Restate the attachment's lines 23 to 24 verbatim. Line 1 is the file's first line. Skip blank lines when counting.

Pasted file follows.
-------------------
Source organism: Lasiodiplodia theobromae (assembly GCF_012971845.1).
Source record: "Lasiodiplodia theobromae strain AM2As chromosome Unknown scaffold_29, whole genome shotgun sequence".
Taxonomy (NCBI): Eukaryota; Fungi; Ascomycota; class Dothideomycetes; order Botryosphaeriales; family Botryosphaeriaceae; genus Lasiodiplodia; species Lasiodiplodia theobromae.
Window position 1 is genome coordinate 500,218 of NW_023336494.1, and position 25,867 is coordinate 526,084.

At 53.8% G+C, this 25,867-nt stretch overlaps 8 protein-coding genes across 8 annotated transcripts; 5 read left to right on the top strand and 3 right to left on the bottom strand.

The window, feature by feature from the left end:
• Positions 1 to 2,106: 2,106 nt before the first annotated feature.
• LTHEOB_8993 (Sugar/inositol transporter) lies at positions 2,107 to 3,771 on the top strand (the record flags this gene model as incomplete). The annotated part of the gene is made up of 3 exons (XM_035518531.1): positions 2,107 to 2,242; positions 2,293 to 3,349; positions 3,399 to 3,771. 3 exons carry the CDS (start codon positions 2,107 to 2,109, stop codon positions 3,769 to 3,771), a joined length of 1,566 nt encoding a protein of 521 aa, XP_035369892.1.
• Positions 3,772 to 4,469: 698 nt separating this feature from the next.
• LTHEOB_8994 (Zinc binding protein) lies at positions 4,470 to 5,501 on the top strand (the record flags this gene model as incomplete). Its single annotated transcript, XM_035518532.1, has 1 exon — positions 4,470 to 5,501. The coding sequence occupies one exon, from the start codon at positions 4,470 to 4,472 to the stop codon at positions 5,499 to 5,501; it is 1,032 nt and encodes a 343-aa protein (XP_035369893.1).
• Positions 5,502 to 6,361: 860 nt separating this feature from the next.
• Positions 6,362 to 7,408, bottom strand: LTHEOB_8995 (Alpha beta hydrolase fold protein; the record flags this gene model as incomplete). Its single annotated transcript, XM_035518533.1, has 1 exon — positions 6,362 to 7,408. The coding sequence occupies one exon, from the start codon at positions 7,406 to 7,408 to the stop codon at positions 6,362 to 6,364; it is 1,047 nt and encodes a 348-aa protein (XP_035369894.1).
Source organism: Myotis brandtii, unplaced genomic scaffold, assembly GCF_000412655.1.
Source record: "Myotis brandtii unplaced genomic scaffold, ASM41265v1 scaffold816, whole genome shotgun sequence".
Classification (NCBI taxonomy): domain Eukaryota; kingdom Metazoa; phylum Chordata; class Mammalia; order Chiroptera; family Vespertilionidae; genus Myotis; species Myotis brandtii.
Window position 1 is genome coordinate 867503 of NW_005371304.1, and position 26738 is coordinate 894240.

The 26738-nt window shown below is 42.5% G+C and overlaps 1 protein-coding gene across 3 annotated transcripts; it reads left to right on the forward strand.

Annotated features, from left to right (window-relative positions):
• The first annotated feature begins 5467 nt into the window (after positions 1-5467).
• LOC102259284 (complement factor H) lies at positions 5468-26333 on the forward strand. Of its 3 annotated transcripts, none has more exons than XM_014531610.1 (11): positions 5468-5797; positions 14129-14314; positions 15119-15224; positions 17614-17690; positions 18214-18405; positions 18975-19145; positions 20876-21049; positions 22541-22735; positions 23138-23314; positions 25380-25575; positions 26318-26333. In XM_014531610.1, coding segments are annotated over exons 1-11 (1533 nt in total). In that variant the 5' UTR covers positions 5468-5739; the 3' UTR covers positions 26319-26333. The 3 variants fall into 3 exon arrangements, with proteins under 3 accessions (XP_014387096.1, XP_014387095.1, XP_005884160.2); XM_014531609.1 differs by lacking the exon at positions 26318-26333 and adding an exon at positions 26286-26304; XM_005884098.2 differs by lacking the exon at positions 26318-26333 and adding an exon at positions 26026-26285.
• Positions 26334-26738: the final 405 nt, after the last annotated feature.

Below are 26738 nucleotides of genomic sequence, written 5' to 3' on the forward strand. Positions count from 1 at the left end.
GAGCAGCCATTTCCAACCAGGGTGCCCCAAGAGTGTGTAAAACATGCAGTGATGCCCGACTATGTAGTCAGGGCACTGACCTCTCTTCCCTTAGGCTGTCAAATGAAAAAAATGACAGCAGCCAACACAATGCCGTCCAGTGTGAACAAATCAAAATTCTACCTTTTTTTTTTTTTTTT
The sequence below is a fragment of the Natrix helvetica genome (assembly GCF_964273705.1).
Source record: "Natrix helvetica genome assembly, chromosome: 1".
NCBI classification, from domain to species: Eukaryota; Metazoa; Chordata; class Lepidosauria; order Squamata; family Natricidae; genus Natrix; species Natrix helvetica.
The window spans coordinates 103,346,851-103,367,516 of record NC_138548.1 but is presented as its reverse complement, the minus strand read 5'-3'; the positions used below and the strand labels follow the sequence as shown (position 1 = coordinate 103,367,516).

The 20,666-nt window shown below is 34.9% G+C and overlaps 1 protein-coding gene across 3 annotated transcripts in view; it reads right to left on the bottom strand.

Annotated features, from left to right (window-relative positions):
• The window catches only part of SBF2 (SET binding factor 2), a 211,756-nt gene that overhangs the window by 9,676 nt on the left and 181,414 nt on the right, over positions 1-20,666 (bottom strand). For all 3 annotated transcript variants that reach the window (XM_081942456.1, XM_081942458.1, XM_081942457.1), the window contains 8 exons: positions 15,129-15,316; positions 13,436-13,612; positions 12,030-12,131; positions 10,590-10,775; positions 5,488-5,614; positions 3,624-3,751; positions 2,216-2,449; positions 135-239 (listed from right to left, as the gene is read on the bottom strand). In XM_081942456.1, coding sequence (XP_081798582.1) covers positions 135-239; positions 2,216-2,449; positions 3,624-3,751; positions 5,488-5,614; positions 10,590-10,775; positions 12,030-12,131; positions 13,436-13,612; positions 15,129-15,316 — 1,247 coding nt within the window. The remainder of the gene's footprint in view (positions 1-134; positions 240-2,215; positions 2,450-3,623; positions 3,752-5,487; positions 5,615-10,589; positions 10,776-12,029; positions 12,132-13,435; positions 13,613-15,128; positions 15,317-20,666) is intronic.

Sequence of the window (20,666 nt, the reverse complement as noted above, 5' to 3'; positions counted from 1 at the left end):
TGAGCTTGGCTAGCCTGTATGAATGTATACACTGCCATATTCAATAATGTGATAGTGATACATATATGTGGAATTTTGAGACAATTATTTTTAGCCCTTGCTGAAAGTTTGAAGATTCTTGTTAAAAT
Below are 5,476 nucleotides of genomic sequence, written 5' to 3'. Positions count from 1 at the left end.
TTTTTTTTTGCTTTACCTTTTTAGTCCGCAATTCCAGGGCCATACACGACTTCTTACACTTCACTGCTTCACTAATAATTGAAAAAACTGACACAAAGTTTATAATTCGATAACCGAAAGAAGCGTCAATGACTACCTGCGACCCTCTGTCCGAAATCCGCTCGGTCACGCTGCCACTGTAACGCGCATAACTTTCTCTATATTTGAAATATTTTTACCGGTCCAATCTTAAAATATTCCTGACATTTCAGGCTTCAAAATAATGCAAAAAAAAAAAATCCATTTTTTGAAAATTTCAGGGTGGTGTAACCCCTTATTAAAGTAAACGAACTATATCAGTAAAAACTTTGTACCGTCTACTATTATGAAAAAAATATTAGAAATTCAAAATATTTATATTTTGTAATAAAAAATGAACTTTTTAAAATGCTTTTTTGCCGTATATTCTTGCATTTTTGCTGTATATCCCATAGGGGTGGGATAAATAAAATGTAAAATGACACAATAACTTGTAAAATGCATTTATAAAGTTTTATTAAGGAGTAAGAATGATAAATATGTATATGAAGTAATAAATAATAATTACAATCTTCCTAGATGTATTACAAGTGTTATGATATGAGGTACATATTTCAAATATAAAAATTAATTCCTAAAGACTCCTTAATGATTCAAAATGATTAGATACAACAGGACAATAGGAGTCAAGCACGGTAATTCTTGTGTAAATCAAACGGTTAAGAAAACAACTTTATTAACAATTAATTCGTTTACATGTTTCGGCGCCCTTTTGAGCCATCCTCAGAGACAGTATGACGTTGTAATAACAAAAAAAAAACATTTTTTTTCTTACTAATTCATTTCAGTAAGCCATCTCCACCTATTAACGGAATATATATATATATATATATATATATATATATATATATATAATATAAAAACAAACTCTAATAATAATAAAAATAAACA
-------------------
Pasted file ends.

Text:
GAGCAGCCATTTCCAACCAGGGTGCCCCAAGAGTGTGTAAAACATGCAGTGATGCCCGACTATGTAGTCAGGGCACTGACCTCTCTTCCCTTAGGCTGTCAAATGAAAAAAATGACAGCAGCCAACACAATGCCGTCCAGTGTGAACAAATCAAAATTCTACCTTTTTTTTTTTTTTTT
The sequence below is a fragment of the Natrix helvetica genome (assembly GCF_964273705.1).